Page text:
From Sam Miller at ESPN The Magazine on October 4, 2013:
A decade ago, when Michael Lewis published Moneyball, advanced baseball analysis was simple. Sabermetricians saw the sport as a series of individual battles between pitcher and hitter, which made it far easier to analyze than football’s or basketball’s moving and interconnected parts. The secrets of the Moneyball A’s — OBP is better than batting average; pitchers should be judged mostly on strikeouts and walks; context-dependent stats like RBIs, wins and saves should be ignored — were discoverable by anybody with access to box scores and an open mind. Sabermetrics were mostly about limiting decisions to what could be measured.
But today, with World Series contenders openly embracing advanced analytics, the Moneyball movement is increasingly about imagining what might be measured. Big Data has replaced box scores and helped illuminate the cooperative aspects of baseball: Defense is a collaboration among the pitcher, clusters of defenders, the bench coach who positions them and the advance scouts who guide those bench coaches. Strikes and balls reflect the pitcher’s command but also, to a startling degree, the catcher’s ability to frame the pitch.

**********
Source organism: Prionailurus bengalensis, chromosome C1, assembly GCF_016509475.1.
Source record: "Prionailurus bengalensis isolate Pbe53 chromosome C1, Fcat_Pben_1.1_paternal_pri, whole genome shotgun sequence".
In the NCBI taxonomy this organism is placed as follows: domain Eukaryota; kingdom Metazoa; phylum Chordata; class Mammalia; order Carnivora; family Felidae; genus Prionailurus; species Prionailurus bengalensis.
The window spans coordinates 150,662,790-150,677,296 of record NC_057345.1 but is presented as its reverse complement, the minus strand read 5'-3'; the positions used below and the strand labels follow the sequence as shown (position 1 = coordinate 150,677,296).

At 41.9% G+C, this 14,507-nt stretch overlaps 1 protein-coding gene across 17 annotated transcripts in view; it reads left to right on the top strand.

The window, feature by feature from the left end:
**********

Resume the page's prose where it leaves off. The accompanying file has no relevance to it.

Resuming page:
But it’s clubhouse chemistry that takes collaboration to its distant terminal, one that front offices can’t necessarily ignore: If the gregarious lefthanded reliever “helps” the third baseman hit two extra home runs — if inducing happiness can be measured — then who should get paid for those two home runs? The man who hit them or the muse?
“What I can tell you unequivocally is that GMs and front offices are actively studying and trying to find ways to quantify clubhouse chemistry,” says Gabe Kapler, a former player who now consults for the Rays’ scouting and player-development departments. “Call me naive, but I believe there’s something to it.”
Originally published: October 4, 2013. Last Updated: October 4, 2013.